© 1891, History of the City of Grand Rapids, Albert Baxter. (edited)

William T. Powers’ Timeline
1820 — Born Bristol, New Hampshire
1826 — Family moves to Lansingburgh, New York
1847 — Moves his wife and son to Grand Rapids, Michigan
1848 — Powers’ & Ball Furniture Manufacturing and Ware Room (Showroom)
1852 — Builds first steam-powered circular saw in Michigan
1853, 1854 — Grand Rapids City Treasurer
1857 — Grand Rapids Mayor
1857 — Street grading and gutter improvement begins under his administration
1859 — Sells circular saw to William A. Berkey
1863 — Quit claim to give the “Arcade” to the City of Grand Rapids
1865–66 — Purchase west side riparian for West Side Water Power Canal
1866 Aug – Write contract for west side, east side water power rights
1873 Jan — Sinks First Artesian Well in Grand Rapids “Iron John”
1873  Jan — Breaks ground for Powers’Opera House
1874 May 12 — Powers’ Opera House opens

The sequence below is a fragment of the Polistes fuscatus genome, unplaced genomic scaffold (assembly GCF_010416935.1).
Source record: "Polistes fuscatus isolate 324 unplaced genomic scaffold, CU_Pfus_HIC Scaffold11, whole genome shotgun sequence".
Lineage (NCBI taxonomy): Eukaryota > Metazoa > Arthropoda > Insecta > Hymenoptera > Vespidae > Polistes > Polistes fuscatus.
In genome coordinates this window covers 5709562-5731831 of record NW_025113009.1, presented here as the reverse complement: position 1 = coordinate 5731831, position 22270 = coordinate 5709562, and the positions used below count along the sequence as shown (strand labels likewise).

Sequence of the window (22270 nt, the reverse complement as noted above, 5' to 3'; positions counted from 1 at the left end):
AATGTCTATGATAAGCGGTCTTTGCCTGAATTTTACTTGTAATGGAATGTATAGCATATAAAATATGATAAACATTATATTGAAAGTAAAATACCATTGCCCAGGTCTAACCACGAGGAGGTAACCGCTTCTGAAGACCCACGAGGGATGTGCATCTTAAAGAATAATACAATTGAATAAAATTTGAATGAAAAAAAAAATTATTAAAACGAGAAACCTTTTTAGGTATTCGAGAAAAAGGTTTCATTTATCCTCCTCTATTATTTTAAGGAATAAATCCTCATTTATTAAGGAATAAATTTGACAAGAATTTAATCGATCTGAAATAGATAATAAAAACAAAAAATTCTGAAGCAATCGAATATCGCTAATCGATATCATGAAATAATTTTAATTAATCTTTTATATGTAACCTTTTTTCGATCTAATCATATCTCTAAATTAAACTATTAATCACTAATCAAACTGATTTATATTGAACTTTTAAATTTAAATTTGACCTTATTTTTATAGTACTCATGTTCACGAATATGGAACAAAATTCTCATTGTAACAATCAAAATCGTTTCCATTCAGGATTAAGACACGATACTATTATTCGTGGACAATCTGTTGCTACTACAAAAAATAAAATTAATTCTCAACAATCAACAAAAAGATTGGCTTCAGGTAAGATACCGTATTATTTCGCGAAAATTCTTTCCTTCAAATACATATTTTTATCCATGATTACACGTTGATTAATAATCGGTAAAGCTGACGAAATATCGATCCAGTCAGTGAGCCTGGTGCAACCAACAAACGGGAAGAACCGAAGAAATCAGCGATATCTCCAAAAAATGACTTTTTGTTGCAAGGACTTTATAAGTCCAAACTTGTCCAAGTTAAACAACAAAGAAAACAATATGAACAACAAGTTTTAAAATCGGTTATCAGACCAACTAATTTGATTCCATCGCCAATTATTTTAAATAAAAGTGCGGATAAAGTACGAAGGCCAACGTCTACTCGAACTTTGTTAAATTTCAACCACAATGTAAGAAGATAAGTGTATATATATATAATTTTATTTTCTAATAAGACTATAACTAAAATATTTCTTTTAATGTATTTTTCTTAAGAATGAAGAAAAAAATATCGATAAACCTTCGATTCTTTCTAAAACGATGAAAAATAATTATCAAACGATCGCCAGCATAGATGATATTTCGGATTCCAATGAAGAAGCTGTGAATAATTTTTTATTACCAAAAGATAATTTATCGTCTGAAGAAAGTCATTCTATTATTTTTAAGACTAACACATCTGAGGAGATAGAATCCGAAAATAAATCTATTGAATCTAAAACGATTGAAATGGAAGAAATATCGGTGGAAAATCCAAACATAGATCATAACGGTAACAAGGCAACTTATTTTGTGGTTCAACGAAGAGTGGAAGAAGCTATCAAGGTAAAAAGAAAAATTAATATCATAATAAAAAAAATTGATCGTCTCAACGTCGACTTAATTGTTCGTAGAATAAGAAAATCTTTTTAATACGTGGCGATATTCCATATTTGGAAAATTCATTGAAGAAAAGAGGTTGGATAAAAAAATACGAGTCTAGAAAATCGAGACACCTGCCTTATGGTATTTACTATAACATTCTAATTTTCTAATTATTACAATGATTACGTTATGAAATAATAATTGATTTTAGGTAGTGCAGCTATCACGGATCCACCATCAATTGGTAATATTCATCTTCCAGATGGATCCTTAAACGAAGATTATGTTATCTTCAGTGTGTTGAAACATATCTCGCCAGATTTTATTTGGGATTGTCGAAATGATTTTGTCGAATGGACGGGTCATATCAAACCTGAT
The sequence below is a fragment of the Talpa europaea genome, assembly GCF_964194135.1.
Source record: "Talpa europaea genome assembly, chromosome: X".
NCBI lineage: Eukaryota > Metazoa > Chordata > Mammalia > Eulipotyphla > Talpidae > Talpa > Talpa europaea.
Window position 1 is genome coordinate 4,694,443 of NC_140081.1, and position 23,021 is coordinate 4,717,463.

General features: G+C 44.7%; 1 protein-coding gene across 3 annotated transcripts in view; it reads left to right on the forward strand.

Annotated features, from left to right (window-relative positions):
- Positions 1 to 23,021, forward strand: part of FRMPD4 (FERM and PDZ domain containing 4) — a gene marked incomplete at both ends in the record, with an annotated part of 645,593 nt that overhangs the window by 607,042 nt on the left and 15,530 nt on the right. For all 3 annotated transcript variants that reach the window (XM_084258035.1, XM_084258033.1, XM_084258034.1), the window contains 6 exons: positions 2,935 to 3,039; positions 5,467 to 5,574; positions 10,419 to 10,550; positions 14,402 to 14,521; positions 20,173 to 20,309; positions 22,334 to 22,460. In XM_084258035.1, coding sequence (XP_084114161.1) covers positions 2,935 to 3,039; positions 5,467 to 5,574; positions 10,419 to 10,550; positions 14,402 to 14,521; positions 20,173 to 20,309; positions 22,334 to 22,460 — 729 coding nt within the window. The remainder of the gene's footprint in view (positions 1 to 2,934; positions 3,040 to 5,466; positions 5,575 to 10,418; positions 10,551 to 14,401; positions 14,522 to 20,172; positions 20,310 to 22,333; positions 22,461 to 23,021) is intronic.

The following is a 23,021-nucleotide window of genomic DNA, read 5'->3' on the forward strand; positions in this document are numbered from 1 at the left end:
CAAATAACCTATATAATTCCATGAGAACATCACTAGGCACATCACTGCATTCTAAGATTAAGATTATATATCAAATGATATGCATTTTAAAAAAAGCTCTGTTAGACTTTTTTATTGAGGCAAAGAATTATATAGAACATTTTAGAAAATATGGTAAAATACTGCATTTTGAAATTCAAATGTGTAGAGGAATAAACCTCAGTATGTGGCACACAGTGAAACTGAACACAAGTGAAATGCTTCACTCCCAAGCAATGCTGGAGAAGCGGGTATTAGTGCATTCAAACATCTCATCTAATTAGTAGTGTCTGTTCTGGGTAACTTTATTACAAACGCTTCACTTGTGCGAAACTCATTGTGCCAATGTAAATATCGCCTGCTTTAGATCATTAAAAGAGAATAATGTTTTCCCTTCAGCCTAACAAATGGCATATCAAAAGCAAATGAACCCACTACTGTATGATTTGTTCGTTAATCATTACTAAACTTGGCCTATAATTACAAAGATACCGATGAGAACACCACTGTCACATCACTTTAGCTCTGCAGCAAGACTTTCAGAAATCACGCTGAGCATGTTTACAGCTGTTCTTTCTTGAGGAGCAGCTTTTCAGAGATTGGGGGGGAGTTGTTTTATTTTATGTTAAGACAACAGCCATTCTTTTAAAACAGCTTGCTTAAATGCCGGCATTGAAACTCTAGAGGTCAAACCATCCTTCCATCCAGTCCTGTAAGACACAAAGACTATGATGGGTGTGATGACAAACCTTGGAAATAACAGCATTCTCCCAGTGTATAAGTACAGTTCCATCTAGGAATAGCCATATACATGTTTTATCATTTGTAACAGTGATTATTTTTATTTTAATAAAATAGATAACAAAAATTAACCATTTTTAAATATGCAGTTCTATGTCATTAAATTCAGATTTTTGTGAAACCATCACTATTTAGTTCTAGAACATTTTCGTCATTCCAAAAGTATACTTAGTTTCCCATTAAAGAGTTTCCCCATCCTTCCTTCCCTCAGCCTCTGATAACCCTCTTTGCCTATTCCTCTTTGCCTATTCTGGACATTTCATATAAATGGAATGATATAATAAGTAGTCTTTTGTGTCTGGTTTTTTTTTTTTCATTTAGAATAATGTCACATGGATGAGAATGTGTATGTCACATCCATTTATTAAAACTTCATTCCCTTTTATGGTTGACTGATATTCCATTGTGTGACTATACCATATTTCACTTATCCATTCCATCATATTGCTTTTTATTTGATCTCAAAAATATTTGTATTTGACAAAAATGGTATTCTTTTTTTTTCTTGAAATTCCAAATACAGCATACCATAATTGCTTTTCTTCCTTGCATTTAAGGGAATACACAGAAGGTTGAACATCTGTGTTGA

1880 Mar 20 — Establishes Grand Rapids Electric Light and Power Company, first electric company in Michigan
1880 Jul 24 — Demonstrate 14 carbon-arc electric street lights by hydroelectric power
1881 Apr-Jun — “Moonlight” tower test from 100′ wooden extension to fire bell tower
1881 Nov — Constructs World’s first hydroelectric power plant. It will be added onto in 1882 & 1883
1909 — Dies at 29 College Ave NE, Grand Rapids, Michigan

Leave a Reply

Fill in your details below or click an icon to log in:

WordPress.com Logo

You are commenting using your WordPress.com account. Log Out /  Change )

Google photo

You are commenting using your Google account. Log Out /  Change )

Twitter picture

You are commenting using your Twitter account. Log Out /  Change )

Facebook photo

You are commenting using your Facebook account. Log Out /  Change )

Connecting to %s